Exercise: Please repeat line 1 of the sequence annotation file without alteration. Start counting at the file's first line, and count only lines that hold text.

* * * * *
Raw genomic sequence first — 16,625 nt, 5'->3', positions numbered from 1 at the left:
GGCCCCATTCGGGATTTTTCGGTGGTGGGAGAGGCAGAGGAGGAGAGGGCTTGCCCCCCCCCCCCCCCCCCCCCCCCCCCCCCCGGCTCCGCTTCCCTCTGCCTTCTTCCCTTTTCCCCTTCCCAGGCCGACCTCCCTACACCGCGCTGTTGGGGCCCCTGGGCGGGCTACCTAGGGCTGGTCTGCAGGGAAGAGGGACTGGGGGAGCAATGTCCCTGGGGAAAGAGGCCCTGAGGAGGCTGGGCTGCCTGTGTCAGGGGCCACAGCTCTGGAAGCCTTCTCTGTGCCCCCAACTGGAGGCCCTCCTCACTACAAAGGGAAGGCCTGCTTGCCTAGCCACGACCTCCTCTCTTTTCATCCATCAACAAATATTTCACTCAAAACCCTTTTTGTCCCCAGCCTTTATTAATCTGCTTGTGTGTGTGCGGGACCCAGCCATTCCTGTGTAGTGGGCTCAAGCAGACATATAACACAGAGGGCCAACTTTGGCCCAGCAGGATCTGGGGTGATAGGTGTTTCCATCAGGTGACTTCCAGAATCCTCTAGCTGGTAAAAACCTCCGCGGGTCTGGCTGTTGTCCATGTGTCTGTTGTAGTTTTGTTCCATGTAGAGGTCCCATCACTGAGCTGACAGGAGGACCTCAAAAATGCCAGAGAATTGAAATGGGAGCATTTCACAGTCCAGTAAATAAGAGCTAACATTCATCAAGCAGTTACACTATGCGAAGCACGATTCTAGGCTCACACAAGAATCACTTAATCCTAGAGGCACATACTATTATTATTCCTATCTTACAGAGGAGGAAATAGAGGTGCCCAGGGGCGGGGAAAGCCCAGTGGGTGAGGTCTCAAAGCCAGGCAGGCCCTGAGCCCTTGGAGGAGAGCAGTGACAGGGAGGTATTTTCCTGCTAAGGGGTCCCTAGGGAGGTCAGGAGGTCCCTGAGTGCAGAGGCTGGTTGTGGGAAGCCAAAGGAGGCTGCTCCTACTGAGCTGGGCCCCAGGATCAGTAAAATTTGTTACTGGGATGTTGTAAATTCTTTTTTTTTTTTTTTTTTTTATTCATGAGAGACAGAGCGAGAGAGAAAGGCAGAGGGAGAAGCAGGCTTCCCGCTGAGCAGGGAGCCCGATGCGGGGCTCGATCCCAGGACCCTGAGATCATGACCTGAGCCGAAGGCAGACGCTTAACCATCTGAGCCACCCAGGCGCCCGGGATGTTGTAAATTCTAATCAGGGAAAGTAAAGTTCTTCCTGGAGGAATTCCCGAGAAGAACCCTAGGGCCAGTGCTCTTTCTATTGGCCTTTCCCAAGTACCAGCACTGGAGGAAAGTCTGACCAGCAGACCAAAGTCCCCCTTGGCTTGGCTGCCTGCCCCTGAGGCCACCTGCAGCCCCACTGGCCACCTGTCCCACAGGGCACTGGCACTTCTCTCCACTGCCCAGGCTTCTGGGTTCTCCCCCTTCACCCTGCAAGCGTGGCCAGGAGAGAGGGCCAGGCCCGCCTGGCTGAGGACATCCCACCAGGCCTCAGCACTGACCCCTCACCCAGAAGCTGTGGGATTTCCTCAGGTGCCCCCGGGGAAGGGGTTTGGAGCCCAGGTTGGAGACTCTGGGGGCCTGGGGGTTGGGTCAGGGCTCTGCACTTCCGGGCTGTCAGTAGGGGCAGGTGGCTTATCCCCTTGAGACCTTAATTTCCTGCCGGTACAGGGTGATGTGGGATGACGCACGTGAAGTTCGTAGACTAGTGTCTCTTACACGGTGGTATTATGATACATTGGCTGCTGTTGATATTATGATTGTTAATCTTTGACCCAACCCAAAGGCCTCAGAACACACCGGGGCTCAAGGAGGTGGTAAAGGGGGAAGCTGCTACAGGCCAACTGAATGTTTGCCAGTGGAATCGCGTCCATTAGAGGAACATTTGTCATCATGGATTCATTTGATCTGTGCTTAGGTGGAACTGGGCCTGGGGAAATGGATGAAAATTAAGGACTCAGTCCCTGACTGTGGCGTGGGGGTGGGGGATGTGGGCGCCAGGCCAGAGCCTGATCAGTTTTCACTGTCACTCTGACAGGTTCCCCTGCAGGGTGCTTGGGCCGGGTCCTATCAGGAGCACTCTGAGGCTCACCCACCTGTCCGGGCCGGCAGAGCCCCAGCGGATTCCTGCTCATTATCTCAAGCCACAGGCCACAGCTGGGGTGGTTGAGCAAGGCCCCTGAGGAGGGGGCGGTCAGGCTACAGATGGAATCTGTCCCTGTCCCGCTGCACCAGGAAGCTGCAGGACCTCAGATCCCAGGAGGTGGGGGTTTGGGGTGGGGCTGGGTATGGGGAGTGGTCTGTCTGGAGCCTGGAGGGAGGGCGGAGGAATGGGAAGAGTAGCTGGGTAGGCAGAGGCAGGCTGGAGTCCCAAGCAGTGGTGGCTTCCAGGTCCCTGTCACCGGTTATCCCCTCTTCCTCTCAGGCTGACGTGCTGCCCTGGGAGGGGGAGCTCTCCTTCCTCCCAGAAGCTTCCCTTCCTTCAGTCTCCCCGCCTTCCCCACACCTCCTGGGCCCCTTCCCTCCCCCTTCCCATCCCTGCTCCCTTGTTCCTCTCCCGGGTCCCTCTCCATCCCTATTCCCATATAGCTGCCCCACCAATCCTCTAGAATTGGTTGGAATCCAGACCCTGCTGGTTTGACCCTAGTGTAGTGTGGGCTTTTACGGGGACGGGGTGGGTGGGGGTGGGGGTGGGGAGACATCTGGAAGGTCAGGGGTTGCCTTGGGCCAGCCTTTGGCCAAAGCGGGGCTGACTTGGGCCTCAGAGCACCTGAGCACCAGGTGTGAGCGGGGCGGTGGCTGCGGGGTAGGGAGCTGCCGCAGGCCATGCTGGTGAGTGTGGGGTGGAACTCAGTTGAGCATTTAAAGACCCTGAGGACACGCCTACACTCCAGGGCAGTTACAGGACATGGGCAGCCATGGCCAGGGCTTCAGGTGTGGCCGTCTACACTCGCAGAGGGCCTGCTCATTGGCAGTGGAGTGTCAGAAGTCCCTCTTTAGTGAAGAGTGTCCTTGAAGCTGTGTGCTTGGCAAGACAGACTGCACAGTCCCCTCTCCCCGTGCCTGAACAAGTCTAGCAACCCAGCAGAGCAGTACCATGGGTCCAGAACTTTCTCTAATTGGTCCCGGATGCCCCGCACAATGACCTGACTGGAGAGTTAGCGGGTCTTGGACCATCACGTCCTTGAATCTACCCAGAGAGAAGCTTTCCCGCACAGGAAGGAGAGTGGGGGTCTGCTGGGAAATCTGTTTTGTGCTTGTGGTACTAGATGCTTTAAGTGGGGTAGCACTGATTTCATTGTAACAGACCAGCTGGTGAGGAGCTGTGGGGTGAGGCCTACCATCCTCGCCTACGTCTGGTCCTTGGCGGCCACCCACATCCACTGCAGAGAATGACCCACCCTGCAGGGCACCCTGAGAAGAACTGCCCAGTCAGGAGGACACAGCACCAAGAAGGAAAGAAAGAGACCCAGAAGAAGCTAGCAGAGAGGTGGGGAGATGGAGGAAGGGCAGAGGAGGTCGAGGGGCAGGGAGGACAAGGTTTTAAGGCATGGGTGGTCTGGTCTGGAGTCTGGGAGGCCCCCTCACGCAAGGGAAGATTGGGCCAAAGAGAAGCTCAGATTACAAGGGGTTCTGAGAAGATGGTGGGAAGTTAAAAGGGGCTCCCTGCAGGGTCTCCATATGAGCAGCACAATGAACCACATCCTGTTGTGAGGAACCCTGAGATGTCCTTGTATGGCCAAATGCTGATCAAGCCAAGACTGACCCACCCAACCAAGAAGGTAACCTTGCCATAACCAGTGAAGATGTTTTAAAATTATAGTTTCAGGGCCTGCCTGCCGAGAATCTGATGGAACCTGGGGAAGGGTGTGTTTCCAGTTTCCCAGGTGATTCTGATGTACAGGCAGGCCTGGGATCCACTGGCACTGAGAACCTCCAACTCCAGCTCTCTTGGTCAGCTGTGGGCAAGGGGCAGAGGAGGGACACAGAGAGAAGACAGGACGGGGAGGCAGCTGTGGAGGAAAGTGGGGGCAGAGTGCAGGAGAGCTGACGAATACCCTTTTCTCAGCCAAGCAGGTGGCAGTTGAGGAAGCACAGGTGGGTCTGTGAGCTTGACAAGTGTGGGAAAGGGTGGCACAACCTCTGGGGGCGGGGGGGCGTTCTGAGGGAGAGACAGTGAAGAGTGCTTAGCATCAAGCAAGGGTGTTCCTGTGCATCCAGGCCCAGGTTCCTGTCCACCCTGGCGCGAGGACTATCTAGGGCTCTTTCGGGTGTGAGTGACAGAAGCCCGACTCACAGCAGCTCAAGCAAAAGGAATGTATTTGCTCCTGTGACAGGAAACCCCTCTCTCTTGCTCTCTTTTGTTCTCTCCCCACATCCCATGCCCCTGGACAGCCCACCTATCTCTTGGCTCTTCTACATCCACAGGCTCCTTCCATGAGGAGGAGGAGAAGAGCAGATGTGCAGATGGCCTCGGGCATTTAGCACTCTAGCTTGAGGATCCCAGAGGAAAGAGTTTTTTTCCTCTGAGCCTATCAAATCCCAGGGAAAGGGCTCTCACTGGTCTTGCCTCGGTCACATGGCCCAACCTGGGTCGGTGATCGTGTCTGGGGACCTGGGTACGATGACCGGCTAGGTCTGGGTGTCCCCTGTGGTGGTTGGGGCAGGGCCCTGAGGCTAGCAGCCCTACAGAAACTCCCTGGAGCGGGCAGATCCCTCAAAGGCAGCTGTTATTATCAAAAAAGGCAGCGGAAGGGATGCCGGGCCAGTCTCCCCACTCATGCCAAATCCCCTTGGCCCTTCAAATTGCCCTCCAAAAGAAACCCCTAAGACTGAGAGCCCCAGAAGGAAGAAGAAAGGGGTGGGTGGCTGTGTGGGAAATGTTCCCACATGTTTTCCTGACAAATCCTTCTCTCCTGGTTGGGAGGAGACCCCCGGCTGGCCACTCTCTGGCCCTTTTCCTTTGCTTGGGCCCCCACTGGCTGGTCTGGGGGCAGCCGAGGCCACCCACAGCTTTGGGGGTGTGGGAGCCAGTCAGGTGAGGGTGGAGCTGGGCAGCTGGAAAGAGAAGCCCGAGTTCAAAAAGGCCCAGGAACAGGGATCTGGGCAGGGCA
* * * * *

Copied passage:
Raw genomic sequence first — 16,625 nt, 5'->3', positions numbered from 1 at the left: